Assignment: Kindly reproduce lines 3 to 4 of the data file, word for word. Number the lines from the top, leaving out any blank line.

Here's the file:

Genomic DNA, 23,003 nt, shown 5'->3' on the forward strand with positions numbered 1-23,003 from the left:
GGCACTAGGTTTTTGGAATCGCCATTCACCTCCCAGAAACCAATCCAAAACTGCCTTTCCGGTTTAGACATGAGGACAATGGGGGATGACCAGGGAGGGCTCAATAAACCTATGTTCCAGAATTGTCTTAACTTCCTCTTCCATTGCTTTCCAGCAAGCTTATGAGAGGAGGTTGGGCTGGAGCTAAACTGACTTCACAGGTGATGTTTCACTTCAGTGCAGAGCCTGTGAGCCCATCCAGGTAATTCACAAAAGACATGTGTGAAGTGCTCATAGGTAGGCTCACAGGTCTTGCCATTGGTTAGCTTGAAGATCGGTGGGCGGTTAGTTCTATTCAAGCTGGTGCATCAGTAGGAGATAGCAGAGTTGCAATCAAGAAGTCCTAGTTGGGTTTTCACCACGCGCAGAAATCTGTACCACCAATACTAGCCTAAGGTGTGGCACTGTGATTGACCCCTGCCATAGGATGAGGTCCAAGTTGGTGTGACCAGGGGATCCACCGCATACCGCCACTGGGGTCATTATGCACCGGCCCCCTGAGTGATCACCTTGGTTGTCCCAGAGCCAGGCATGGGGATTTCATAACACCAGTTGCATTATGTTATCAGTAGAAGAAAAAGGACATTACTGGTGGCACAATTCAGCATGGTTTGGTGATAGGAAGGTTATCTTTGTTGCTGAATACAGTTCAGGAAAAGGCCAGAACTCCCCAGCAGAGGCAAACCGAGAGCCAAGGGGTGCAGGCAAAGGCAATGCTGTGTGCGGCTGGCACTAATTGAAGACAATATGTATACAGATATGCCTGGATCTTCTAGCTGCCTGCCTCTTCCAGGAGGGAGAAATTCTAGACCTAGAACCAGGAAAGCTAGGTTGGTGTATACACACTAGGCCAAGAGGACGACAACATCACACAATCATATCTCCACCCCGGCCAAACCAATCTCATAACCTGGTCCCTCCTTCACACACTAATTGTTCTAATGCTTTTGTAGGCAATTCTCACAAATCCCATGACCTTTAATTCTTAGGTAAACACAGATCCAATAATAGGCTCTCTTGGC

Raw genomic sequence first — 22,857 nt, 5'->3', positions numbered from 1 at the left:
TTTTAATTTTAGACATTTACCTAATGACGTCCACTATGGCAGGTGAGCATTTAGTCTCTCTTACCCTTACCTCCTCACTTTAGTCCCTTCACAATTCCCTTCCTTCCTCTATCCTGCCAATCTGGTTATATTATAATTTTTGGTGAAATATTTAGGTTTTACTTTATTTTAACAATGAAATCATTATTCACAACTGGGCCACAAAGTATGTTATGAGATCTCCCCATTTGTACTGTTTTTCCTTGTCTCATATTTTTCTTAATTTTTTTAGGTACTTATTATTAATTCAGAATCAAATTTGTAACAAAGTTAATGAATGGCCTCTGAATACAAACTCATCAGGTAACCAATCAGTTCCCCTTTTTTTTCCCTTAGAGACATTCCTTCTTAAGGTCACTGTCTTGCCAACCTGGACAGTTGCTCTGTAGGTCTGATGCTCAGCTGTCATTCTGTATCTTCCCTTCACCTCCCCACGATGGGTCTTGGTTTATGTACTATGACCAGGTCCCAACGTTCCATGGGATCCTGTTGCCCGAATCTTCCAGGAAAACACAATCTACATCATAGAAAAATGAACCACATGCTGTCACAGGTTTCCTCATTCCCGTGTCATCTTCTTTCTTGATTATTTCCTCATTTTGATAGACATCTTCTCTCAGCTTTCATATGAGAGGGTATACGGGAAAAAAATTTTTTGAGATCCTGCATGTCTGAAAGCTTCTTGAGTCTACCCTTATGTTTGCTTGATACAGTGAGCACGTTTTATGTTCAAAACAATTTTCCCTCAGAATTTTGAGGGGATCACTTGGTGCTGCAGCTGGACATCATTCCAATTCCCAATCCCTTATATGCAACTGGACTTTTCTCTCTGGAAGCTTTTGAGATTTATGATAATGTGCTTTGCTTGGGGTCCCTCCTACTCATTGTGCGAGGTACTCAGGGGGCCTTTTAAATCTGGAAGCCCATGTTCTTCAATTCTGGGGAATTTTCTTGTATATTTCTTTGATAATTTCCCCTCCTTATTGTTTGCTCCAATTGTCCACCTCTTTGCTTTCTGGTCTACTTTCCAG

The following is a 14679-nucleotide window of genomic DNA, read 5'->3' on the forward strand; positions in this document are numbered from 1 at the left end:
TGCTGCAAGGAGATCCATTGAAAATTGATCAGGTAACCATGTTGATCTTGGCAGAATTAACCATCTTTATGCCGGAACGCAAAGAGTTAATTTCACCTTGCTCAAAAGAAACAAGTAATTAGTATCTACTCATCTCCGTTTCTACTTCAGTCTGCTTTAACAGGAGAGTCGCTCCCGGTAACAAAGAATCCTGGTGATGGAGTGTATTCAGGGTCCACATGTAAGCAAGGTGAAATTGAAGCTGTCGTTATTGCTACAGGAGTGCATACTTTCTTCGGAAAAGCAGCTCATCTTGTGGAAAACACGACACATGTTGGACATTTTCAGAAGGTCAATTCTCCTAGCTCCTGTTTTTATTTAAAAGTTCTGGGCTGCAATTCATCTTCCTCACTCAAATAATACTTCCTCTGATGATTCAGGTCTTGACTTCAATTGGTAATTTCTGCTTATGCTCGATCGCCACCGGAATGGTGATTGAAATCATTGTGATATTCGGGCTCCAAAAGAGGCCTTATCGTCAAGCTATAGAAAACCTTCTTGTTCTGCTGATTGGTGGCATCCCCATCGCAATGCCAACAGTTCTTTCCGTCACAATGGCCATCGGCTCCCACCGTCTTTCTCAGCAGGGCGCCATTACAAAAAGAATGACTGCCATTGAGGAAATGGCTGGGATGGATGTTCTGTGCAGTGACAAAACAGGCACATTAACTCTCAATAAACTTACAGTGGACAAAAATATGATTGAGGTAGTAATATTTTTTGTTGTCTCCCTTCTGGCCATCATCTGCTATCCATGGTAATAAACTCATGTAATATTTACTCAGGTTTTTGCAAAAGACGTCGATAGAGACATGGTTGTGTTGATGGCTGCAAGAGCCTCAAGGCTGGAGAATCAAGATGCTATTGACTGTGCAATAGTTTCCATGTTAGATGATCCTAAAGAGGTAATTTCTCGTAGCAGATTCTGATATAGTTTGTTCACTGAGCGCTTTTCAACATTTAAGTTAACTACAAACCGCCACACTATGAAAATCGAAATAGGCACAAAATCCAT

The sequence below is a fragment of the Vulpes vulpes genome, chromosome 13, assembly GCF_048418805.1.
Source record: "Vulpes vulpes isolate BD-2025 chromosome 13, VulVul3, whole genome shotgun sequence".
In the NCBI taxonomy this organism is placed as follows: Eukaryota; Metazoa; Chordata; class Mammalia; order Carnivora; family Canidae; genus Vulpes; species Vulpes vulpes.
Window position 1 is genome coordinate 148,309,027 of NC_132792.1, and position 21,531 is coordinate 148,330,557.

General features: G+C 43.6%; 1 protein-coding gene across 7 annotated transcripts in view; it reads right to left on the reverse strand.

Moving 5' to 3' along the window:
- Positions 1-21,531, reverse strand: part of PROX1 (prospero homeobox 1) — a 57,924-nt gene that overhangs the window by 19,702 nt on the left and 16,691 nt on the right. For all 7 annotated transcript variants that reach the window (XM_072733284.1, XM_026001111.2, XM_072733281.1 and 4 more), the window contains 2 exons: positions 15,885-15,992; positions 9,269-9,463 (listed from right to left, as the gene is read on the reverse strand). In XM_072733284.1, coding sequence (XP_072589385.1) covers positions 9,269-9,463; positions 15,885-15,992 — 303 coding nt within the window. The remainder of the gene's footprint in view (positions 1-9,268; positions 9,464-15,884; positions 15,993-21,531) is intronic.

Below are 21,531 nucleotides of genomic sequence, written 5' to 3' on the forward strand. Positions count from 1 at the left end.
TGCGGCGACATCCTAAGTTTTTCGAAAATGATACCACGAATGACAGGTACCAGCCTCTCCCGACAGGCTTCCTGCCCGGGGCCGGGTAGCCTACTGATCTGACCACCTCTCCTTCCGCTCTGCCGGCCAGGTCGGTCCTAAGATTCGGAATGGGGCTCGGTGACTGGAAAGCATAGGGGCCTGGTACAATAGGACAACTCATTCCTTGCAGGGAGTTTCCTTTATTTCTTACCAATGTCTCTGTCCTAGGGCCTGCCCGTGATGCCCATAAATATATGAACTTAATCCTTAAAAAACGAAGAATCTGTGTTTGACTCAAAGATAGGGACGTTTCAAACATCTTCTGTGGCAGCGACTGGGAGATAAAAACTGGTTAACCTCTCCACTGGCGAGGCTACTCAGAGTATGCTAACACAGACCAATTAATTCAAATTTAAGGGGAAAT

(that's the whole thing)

Raw genomic sequence first — 22,857 nt, 5'->3', positions numbered from 1 at the left:
TTTTAATTTTAGACATTTACCTAATGACGTCCACTATGGCAGGTGAGCATTTAGTCTCTCTTACCCTTACCTCCTCACTTTAGTCCCTTCACAATTCCCTTCCTTCCTCTATCCTGCCAATCTGGTTATATTATAATTTTTGGTGAAATATTTAGGTTTTACTTTATTTTAACAATGAAATCATTATTCACAACTGGGCCACAAAGTATGTTATGAGATCTCCCCATTTGTACTGTTTTTCCTTGTCTCATATTTTTCTTAATTTTTTTAGGTACTTATTATTAATTCAGAATCAAATTTGTAACAAAGTTAATGAATGGCCTCTGAATACAAACTCATCAGGTAACCAATCAGTTCCCCTTTTTTTTCCCTTAGAGACATTCCTTCTTAAGGTCACTGTCTTGCCAACCTGGACAGTTGCTCTGTAGGTCTGATGCTCAGCTGTCATTCTGTATCTTCCCTTCACCTCCCCACGATGGGTCTTGGTTTATGTACTATGACCAGGTCCCAACGTTCCATGGGATCCTGTTGCCCGAATCTTCCAGGAAAACACAATCTACATCATAGAAAAATGAACCACATGCTGTCACAGGTTTCCTCATTCCCGTGTCATCTTCTTTCTTGATTATTTCCTCATTTTGATAGACATCTTCTCTCAGCTTTCATATGAGAGGGTATACGGGAAAAAAATTTTTTGAGATCCTGCATGTCTGAAAGCTTCTTGAGTCTACCCTTATGTTTGCTTGATACAGTGAGCACGTTTTATGTTCAAAACAATTTTCCCTCAGAATTTTGAGGGGATCACTTGGTGCTGCAGCTGGACATCATTCCAATTCCCAATCCCTTATATGCAACTGGACTTTTCTCTCTGGAAGCTTTTGAGATTTATGATAATGTGCTTTGCTTGGGGTCCCTCCTACTCATTGTGCGAGGTACTCAGGGGGCCTTTTAAATCTGGAAGCCCATGTTCTTCAATTCTGGGGAATTTTCTTGTATATTTCTTTGATAATTTCCCCTCCTTATTGTTTGCTCCAATTGTCCACCTCTTTGCTTTCTGGTCTACTTTCCAG